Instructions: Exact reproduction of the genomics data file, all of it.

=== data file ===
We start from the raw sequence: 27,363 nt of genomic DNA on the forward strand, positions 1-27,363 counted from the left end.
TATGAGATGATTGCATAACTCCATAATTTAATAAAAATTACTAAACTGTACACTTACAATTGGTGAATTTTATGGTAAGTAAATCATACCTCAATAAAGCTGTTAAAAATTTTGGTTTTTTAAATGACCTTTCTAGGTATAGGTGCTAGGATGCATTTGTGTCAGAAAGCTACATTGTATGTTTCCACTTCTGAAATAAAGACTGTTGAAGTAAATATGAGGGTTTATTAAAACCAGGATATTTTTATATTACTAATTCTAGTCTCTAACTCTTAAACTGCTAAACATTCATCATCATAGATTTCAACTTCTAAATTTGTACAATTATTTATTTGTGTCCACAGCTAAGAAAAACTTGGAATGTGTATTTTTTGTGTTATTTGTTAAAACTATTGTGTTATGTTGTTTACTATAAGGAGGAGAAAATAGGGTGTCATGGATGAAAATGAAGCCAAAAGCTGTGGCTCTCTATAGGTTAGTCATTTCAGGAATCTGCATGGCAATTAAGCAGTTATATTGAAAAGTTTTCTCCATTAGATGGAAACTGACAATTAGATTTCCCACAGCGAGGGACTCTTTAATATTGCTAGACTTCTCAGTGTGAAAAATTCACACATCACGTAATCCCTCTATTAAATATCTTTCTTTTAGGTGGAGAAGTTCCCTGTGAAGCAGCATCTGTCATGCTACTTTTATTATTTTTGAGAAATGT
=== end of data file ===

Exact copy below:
We start from the raw sequence: 27,363 nt of genomic DNA on the forward strand, positions 1-27,363 counted from the left end.
TATGAGATGATTGCATAACTCCATAATTTAATAAAAATTACTAAACTGTACACTTACAATTGGTGAATTTTATGGTAAGTAAATCATACCTCAATAAAGCTGTTAAAAATTTTGGTTTTTTAAATGACCTTTCTAGGTATAGGTGCTAGGATGCATTTGTGTCAGAAAGCTACATTGTATGTTTCCACTTCTGAAATAAAGACTGTTGAAGTAAATATGAGGGTTTATTAAAACCAGGATATTTTTATATTACTAATTCTAGTCTCTAACTCTTAAACTGCTAAACATTCATCATCATAGATTTCAACTTCTAAATTTGTACAATTATTTATTTGTGTCCACAGCTAAGAAAAACTTGGAATGTGTATTTTTTGTGTTATTTGTTAAAACTATTGTGTTATGTTGTTTACTATAAGGAGGAGAAAATAGGGTGTCATGGATGAAAATGAAGCCAAAAGCTGTGGCTCTCTATAGGTTAGTCATTTCAGGAATCTGCATGGCAATTAAGCAGTTATATTGAAAAGTTTTCTCCATTAGATGGAAACTGACAATTAGATTTCCCACAGCGAGGGACTCTTTAATATTGCTAGACTTCTCAGTGTGAAAAATTCACACATCACGTAATCCCTCTATTAAATATCTTTCTTTTAGGTGGAGAAGTTCCCTGTGAAGCAGCATCTGTCATGCTACTTTTATTATTTTTGAGAAATGT